In terms of production values, scale, scope and sweep, "Winds of War" and it's sequel "War and Remembrance" are unparalleled. WoW consists of two compelling narratives: The larger back story of WWII itself (propelled by the leaders of the era, Hitler, Roosevelt, Churchill, et al), and the smaller, personal stories of the Henry family and friends. The former far more interesting than the latter.
These two story threads are seamlessly woven together by the Henry Patriarch, Victor 'Pug' Henry (Robert Michum) who conveniently Forrest Gumps his way into a half dozen major policy meetings of both the Allies and Axis powers. Believing that a Navy captain could (in the span of 2 years) befriend Roosevelt, chat up Churchill, negotiate with Hitler & Mussolini and toast Stalin...is a bit of a stretch, but here, it works. This is due in no small part to the credibility Robert Michum brings to the role, carrying himself with the kind of dignity and charisma that could indeed curry the respect of these world leaders.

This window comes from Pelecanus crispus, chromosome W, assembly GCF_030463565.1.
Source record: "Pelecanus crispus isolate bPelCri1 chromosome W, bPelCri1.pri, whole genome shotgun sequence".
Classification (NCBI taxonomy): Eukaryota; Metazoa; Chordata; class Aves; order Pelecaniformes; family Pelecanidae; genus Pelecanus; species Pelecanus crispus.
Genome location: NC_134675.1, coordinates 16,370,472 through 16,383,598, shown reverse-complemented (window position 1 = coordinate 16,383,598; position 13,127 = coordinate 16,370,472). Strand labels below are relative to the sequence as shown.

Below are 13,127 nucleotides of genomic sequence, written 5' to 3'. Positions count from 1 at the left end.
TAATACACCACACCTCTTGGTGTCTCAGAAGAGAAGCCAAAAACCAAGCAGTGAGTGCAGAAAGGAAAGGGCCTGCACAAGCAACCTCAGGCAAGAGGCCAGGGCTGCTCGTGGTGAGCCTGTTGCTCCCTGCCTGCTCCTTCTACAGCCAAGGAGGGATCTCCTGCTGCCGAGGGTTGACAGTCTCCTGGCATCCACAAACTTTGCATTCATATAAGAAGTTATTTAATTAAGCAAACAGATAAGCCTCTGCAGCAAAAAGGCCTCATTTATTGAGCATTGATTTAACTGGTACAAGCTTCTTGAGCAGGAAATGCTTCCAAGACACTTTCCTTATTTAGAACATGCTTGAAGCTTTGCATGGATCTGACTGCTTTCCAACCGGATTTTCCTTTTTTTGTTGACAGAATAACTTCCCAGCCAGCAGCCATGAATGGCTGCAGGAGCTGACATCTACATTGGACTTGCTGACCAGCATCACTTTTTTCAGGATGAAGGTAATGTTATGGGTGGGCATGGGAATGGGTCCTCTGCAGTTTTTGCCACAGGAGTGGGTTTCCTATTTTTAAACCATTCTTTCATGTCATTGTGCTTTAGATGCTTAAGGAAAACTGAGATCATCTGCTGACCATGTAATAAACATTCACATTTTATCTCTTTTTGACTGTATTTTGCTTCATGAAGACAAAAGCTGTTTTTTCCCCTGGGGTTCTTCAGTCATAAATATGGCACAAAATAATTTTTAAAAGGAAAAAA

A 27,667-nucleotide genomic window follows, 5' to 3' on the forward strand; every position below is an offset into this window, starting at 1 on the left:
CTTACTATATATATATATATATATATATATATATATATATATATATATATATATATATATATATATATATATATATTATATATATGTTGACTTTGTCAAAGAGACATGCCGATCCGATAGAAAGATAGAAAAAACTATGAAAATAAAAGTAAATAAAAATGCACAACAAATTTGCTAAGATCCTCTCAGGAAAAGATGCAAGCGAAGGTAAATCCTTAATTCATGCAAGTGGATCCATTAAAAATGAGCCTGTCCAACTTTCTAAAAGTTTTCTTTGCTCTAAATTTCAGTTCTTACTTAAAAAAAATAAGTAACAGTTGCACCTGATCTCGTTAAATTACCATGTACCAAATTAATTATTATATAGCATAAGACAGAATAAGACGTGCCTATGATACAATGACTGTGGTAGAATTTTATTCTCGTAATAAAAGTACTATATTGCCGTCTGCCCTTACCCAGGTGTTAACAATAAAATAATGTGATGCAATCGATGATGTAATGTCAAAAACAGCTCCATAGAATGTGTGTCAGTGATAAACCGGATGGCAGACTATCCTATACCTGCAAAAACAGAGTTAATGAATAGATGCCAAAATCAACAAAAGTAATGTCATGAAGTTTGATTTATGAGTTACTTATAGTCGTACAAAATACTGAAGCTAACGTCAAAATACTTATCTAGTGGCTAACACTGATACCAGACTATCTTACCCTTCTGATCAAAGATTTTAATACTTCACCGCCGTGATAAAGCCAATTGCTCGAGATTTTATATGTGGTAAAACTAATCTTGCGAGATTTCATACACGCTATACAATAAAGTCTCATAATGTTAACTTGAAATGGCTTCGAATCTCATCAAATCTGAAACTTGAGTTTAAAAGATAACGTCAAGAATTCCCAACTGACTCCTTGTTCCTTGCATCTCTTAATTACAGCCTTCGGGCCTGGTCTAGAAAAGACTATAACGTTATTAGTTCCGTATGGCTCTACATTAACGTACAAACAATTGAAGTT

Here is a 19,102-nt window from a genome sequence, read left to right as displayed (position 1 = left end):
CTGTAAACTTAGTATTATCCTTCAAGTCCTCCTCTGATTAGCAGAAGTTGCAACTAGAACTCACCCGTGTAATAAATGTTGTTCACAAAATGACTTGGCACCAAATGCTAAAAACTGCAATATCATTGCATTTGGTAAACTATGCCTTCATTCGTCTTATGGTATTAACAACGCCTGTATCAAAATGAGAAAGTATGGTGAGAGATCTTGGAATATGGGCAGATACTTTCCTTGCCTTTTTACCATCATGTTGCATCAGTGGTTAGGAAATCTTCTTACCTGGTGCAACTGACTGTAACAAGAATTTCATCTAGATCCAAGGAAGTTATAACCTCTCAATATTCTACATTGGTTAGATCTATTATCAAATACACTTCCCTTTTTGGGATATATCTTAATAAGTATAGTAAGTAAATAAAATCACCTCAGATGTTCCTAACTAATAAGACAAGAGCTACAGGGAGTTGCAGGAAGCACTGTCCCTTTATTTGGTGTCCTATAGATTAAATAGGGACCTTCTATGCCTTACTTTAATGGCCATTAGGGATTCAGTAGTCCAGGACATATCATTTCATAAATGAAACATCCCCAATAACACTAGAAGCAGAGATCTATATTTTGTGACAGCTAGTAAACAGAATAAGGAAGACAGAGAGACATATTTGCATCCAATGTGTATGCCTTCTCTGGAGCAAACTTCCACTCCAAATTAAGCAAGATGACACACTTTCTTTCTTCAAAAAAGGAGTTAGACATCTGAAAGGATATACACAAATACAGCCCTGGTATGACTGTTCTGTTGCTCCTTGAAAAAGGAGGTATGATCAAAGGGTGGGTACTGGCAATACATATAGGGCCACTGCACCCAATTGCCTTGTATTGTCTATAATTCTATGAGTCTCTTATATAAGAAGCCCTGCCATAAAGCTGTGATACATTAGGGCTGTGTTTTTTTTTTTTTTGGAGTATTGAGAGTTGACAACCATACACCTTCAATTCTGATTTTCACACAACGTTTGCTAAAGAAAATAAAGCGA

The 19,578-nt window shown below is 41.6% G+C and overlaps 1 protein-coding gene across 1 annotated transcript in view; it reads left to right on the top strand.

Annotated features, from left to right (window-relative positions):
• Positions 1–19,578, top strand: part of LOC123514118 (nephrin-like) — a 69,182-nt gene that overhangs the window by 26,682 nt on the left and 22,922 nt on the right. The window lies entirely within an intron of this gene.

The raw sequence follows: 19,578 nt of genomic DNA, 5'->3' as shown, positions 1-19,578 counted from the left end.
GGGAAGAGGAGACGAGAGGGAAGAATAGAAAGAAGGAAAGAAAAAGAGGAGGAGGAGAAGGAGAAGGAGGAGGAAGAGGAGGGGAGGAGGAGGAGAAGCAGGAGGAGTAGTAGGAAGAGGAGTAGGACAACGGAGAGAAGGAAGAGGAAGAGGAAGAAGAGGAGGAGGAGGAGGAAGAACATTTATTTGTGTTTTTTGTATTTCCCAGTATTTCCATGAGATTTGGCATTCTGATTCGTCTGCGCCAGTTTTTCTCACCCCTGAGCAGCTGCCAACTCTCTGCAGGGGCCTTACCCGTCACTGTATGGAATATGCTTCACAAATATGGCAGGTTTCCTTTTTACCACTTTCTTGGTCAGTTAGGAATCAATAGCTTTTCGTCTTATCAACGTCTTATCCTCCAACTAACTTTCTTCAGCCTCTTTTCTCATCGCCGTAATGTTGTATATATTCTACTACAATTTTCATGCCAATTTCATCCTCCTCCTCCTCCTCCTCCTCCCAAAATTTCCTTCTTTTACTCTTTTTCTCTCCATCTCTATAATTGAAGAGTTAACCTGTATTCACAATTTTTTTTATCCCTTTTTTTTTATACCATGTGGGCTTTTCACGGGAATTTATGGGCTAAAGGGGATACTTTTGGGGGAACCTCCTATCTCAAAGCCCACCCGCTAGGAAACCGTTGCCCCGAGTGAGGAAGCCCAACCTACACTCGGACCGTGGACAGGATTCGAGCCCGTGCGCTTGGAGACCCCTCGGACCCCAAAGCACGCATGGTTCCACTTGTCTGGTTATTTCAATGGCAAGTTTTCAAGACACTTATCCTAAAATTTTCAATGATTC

Scenes set within the upper echelons of power (White House, 10 Downing, Wolf's Lair, etc) are far and away the best of the series. While Roosevelt, Churchill and Mussolini all receive effective portrayals, the interpretation of Adolf Hitler by Gunter Meisner tops them all. Balancing the cagey, political brilliance of Hitler with the twisted, maniacal evil has always been a challenge for actors, but Meisner pulls it off nicely. Yes, we see screaming, red faced rants, but they are usually accompanied by creepily engrossing soliloquies (outlining his rational for invading France, and later the USSR) that add depth and dimension to the madness.
The story of the Henry family is only interesting in so far as it connects to the larger WWII narrative. Seeing the direct, human impact that Hitler's aggression and tyranny has on the Henry circle is effective and instructive. However, almost every other aspect of their family story is inconsequential and trite.
Which brings me to the loathsome of WoW: Ali MacGraw. As Natalie Jastrow, the love interest for Pug's son Byron (Jan-Michal Vincent), Ali delivers quite possibly the worst acting performance ever filmed opposite Jan-Michael (and yes, I am including the Airwolf helicopter). Her performance manages to be both bland and shrill, sucking the life out of every minute she's on screen (which, when added up, sadly accounts for about 1/3 of the 15 hour running time). Watching her slack-jawed, one-note performance, I felt pity for the other actors dragooned into her orbit and mourned for the movie that could have existed in her absence. For a glimpse of that movie, you need only rent "War & Remembrance" where her character was thankfully recast with Jane Seymore.
However, one long, grating, bad note cannot spoil what is still an impressive achievement and worth the investment in time.